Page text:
Symphony #36
Symphony #41

Prokofiev
Lt. Kije

Ravel
Mother Goose Suite
Daphnis and Chloe Suite #2

Rimsky-Korsakov
Scheherazade
Cappricio Espagnole

Sibelius
Swan of Tuonela

Strauss
Don Juan
Till Eulenspiegel's Merry Pranks

Stravinksy
The Rite of Spring

Tchaikovsky
Symphony #4
Symphony #6
The Nutcracker

Wagner
Parsifal Prelude
Tristan und Isolde Prelude
Lohengrin Prelude
Ride of the Valkyries
Die Meistersinger von Nuremberg Prelude


The 35 Works Referenced in Volume 2A (in alphabetical order)
Nearly all the scores listed below are available in our Professional Orchestration Study Scores Section, many with score/CD Combinations.


Beethoven
Symphony #6


Berlioz
Symphony Fantastique


Bizet Carmen Suites
L'Arlesienne Suites


Borodin
In the Steppes of Central Asia
Polovetsian Dances
Symphony #2


Debussy
Nuages
Prelude to the Afternoon of a Faun
La Mer
Fetes
Sirenes


DeFalla
Three Cornered Hat


Dukas
Sorcerer's Apprentice


Elgar
Enigma Variations


Faure
Pavanne


Enesco
Romanian Rhapsodies


Holst
The Planets


Mahler
Symphony #1
Symphony #9
Songs of a Wayfarer


Moussorgsky
Night on Bald Mountain


Rachmaninoff
Isle of the Dead


Ravel
La Valse


Saint-Saens
Carninval of the Animals
- Danse Macabre


Satie
Parade


Schoenberg
Chamber Symphony For 15 Instruments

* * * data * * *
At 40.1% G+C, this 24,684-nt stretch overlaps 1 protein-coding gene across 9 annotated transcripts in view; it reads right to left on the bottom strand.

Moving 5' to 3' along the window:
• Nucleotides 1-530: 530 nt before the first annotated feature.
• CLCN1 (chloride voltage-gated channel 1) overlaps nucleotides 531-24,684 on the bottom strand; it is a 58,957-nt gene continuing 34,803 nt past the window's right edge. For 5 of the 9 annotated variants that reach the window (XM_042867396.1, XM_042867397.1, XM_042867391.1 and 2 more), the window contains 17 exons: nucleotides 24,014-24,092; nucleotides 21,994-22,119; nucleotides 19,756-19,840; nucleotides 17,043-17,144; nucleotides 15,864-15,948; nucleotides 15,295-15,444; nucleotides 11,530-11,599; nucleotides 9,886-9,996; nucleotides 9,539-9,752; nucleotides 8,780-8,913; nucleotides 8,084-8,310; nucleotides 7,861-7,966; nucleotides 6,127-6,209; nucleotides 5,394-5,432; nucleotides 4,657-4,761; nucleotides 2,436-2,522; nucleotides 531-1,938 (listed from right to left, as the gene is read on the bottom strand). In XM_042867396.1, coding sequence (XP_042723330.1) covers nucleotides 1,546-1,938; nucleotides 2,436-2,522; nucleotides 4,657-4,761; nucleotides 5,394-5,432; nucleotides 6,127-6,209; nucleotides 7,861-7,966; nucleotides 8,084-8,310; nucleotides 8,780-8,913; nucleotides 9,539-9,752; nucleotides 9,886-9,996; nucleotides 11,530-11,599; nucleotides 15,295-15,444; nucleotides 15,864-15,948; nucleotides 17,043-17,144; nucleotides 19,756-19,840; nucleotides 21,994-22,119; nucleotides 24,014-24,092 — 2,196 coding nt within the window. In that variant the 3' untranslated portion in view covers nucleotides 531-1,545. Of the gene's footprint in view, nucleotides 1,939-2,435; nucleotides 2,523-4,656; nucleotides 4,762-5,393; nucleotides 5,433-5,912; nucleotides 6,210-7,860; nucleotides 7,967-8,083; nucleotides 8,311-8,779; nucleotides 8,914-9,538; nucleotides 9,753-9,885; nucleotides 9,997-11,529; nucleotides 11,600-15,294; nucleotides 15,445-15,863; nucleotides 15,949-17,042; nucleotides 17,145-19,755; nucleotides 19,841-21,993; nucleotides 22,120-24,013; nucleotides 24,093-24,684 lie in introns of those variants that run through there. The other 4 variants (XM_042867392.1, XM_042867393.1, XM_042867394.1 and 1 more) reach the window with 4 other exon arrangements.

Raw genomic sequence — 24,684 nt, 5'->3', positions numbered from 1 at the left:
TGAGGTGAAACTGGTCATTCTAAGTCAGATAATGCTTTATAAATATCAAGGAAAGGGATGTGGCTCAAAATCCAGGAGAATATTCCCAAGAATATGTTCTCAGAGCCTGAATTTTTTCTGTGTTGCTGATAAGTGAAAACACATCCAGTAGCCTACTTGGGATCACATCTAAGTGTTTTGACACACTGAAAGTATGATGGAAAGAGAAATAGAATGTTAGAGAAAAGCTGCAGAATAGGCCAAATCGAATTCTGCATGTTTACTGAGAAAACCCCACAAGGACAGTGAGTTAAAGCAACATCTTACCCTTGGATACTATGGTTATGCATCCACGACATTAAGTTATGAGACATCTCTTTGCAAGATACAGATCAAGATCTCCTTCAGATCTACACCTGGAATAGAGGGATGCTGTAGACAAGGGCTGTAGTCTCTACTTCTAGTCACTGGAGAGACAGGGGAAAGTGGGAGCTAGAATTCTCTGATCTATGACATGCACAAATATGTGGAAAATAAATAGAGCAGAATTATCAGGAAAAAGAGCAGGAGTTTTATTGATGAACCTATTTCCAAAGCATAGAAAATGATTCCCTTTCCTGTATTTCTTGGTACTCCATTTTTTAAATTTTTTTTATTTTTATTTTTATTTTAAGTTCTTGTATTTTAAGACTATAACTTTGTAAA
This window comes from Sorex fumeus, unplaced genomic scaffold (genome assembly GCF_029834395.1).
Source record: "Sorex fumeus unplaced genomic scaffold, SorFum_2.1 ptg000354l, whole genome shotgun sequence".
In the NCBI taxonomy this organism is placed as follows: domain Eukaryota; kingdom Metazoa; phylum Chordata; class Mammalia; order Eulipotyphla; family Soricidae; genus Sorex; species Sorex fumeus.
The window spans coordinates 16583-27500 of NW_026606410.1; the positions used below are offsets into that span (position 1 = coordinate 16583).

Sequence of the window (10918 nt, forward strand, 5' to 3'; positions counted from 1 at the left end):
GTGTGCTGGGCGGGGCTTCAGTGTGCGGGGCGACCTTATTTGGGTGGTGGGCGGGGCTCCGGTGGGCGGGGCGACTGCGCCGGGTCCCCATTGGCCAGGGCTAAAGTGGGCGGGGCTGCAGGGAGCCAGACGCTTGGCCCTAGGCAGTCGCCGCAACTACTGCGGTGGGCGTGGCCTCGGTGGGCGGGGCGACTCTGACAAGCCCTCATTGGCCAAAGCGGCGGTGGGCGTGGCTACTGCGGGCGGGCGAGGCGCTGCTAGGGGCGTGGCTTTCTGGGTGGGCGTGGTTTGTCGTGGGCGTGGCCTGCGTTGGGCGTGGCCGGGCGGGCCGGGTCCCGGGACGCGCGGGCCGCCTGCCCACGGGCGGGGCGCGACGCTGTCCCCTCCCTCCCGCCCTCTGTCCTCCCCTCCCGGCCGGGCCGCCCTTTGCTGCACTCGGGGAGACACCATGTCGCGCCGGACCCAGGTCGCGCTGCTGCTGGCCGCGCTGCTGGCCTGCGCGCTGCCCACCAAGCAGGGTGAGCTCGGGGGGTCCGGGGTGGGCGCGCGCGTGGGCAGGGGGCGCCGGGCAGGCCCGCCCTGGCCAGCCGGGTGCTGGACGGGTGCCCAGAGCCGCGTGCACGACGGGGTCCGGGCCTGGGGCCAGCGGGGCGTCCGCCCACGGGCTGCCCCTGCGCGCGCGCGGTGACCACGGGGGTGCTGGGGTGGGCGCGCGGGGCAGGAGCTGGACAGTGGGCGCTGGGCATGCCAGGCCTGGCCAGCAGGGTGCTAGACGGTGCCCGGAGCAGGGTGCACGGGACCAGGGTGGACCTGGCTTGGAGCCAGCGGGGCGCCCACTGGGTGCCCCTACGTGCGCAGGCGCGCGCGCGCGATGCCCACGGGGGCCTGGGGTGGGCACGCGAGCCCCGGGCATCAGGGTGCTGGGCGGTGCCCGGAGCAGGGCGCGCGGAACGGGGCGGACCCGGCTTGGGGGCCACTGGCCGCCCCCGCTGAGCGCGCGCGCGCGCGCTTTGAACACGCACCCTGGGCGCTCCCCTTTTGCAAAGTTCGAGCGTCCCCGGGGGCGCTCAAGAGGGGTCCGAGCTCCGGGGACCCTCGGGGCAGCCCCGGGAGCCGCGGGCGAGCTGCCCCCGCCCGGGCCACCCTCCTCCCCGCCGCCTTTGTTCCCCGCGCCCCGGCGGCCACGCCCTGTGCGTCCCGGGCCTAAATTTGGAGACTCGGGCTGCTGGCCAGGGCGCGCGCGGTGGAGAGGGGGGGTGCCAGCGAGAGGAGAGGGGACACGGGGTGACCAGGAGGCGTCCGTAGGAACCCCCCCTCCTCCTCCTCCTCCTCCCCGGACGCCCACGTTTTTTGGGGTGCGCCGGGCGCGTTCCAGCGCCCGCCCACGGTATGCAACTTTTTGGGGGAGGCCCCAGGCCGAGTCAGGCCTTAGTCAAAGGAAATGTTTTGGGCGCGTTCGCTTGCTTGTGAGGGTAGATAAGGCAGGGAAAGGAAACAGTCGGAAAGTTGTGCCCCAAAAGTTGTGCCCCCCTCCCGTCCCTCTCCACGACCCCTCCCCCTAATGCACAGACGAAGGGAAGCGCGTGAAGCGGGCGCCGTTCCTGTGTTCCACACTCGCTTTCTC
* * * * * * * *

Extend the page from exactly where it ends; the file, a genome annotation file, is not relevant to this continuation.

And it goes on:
Strauss
Ein Heldenleben
Don Juan
Til Eulenspiegel's Merry Pranks


Stravinsky Firebird


Tchaikovsky
Nutcracker Suite


Wagner
Overtures (Parsifal, Die Meistersinger, more)


Webern - Passacaglia


Works Quoted in Volume 2B


Berlioz
Symphony Fantastique


Bizet
Carmen Suites
L'Arlesienne Suites


Borodin
Symphony #2
Polovetsian Dances
On the Steppes of Central Asia


Debussy
La Mer
Iberia
Rondes de Printemps
Prelude to the Afternoon of a Faun
Nocturnes


Dukas
Sorcerer's Apprentice


Faure
Pavanne


Holst
The Planets


Mahler
Das Lied Von Der Erde
Symphony #1
Symphony #3
Symphony #4
Symphony #5
Symphony #8


Lalo
Symphony Espagnole


Mozart
Mozart Symphony #41


Mussorgsky
Night on Bald Mountain


Ravel
Tombeau de Couperin
La Valse
Noble and Sentimental Waltzes
Rhapsodie Espagnole
Daphnis and Chloe
L'Heure Espagnole


Resphigi
Fountains of Rome


Stravinsky
Rite of Spring
Firebird
Petrushka


Saint-Saens
Danse Macabre


Richard Strauss
Till Eulenspiegel's Merry Pranks
Ein Heldenleben


Tchaikovsky
Nutcracker Suite


Wagner
Flying Dutchman Overture